Gone are the desert, tropical island and arctic tracks in this latest MotorStorm game, replaced instead with a city in the grip of a natural disaster. That’s variety for ya!
The MotorStorm brand of arcade racing games have always offered a pure arcade experience pitting different types of vehicles against each other across some incredibly memorable, and quite often visually impressive, tracks. Apocalypse is no different in this aspect and will certainly be memorable given the subject matter of a natural disaster and the relative proximity of the release date with what is one of the worst natural disasters in history. But the timing was just unlucky on Sony’s part.
Stringing together the games Festival Mode is a story of sorts, all told through animated comic panels. Whilst this is something new to link together the linear gameplay, and it is presented reasonably well in an adrenaline junkie style, the story is largely forgettable and really has no impact on the racing. The game has three difficulty levels, with each needing to be progressed through to unlock the next, and each represented by a different character whose tale is intertwined with the main story. The festival takes place over the course of two days and the player will find themselves racing at different times of the day, in different vehicles, with each of the characters, having to come third or better to progress, until the climax.
There is absolutely no choice for the player in Festival Mode. You move from one race to the next and drive whichever vehicle you are given. But there is quite a selection of different vehicles, each with their own strengths and weaknesses. From the small motorbikes and ATVs, through buggies and rally cars, right the way up to big rigs and monster trucks, the variety is impressive. As with the other MotorStorm games, the main highlight is pitting these different vehicles against each other. The small, nimble bikes can take advantage of more shortcuts, yet will get pummeled if mixing it up with a monster truck. Supercars have the speed, but the handling is much looser than the rally cars. As the player has no choice but to use each vehicle that is offered, they will be constantly forced to adjust their tactics, keeping the game fresh.
Beyond Festival Mode, the player has the chance to set up their own races, choosing whichever tracks and vehicles that they want. There is also the multiplayer option, which includes both four-player local split-screen and up to 16 players online. I have not been able to try the game out online yet, due to the PSN downtime.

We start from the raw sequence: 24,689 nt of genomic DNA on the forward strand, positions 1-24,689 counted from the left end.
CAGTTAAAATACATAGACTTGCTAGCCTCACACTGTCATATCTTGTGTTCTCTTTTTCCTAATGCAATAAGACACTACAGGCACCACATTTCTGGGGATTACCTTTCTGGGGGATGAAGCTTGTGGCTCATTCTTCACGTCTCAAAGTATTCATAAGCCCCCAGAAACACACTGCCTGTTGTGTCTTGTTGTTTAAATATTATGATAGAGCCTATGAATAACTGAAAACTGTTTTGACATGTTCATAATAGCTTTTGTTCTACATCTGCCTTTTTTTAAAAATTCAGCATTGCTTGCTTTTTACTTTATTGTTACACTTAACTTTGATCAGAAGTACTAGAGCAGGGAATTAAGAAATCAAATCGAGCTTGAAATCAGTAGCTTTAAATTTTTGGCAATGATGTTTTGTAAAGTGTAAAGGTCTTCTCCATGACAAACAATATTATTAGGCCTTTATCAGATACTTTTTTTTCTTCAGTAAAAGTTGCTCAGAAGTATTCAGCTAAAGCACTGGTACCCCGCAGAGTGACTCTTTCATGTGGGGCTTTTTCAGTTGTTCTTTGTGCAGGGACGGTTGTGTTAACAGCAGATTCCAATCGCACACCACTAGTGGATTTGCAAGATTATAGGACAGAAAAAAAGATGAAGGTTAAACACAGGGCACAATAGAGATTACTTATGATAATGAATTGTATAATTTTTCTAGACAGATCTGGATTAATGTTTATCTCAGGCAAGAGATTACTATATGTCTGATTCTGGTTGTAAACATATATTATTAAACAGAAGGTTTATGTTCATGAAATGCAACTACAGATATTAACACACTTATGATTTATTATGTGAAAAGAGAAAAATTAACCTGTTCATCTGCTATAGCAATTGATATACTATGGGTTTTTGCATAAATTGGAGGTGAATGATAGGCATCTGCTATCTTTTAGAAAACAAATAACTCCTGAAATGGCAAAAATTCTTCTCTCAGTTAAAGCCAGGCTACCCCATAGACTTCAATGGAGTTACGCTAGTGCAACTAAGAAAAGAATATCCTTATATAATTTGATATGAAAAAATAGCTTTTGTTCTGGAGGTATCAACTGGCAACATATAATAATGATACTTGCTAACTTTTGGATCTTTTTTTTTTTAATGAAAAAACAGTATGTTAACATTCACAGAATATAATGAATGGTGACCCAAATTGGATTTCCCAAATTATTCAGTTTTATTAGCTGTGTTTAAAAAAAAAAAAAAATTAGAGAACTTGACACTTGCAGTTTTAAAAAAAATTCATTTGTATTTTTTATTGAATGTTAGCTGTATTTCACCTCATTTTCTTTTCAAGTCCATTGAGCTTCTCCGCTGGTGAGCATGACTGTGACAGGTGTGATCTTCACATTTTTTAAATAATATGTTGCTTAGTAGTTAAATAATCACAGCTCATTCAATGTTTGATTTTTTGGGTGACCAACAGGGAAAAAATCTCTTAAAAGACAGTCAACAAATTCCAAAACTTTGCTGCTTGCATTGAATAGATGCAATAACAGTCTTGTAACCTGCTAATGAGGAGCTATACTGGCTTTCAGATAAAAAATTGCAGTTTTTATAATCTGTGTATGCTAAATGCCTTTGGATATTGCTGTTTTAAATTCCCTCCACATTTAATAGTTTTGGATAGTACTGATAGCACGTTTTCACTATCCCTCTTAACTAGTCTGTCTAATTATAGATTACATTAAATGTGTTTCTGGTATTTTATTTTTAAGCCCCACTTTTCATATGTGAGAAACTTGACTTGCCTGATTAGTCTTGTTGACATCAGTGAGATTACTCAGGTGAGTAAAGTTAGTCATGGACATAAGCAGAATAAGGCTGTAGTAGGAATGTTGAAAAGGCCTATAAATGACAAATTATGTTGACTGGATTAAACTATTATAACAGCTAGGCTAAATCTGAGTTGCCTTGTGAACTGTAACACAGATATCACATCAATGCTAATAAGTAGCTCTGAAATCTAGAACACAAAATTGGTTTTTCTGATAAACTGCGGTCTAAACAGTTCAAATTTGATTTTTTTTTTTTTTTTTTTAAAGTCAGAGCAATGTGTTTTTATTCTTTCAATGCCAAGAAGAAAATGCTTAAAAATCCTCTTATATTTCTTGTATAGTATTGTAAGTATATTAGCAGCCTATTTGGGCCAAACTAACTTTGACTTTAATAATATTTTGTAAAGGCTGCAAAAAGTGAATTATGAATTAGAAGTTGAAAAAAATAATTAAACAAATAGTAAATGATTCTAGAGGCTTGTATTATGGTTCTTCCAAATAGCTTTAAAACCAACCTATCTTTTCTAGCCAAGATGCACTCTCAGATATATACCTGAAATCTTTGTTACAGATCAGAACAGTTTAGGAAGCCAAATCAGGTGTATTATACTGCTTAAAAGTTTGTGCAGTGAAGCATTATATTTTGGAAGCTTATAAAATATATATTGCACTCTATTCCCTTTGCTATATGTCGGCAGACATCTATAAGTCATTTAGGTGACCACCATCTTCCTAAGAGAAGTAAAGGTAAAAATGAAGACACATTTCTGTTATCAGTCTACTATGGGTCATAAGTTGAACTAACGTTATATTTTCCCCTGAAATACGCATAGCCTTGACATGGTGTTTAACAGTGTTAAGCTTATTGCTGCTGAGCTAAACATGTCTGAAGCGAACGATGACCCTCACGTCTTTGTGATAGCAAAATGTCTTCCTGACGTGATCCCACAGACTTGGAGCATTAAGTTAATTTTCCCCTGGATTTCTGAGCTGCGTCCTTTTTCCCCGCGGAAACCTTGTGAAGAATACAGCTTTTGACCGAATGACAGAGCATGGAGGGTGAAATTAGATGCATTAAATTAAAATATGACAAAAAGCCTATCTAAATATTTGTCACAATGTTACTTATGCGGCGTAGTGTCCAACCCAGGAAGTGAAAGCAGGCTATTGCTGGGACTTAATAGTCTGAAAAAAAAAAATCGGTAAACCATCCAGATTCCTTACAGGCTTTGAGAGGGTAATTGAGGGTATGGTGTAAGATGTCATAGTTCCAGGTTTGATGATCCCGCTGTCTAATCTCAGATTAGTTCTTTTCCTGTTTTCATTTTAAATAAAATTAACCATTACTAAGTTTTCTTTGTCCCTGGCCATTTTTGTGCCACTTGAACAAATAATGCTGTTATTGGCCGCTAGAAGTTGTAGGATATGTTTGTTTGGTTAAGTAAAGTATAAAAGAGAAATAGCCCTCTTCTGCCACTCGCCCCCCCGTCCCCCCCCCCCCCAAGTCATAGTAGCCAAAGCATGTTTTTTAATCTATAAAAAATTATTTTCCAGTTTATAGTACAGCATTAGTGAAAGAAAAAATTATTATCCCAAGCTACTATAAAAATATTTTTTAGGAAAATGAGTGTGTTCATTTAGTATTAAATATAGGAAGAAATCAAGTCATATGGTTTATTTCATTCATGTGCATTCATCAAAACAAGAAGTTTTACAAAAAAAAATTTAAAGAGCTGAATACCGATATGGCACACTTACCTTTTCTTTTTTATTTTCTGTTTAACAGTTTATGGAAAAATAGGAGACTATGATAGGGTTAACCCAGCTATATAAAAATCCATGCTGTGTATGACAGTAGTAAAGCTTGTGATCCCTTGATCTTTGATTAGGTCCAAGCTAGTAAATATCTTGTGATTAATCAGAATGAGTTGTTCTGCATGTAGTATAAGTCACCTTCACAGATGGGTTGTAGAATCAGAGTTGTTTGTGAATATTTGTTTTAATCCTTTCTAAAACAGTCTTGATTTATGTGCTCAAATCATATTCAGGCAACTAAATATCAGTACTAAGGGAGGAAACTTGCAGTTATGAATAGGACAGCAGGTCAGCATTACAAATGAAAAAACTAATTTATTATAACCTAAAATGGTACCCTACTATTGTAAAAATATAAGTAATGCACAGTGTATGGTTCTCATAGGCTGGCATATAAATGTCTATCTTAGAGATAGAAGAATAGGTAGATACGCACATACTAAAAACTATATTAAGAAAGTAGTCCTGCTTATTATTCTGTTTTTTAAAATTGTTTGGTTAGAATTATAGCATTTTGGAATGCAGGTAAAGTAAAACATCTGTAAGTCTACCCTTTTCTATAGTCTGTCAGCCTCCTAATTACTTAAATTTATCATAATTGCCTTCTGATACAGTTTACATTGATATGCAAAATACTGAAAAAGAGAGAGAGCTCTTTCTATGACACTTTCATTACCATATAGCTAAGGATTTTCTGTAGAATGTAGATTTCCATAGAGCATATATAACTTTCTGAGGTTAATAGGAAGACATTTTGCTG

Arcade racing games are relatively standard fare now and MotorStorm Apocalypse doesn’t really bring anything especially new to the table. But what makes it stand out, above a lot of the other games in this genre, are the visuals and track designs. Due to the races taking place in a city that is falling apart around you, the tracks can change from one lap to the next, as debris clutters the roads or massive buildings tumble, revealing a new shortcut. Then there are some of the tracks themselves, racing across a suspension bridge that is violently shaking or across the roofs of skyscrapers, where plummeting to your doom is a very real possibility. The tracks, with everything going on around them, are very impressive and give a real sense of urgency to the racing. The visuals are all very well polished and give the game a very appealing look.
But these constantly changing tracks also have a down side. Given the linear nature of the Festival Mode, which is the main game mode, it just becomes too easy to accidentally catch some debris, or turn too early, or make any kind of mistake and find yourself going from first to last and failing to complete the race. This becomes even more apparent as the player progresses to the higher difficulties and finds themselves having to run the same race over and over, looking for third place or better, just to unlock the next race. So easily can the player get tapped by one of the somewhat aggressive AI racers and find themselves spinning out of control and losing the race. It can be slightly frustrating.
But that can be overlooked as the game looks so damn pretty. The developers have done an excellent job of creating a city in the midst of a natural disaster that becomes a playground for adrenaline junkies. The MotorStorm games have always played really well, and Apocalypse is no different. Fans of the series will enjoy the new dynamic location and newcomers will be eased in with the gentle learning curve variety of different vehicles. It may not be groundbreaking, but what it does, it does whilst looking damn good.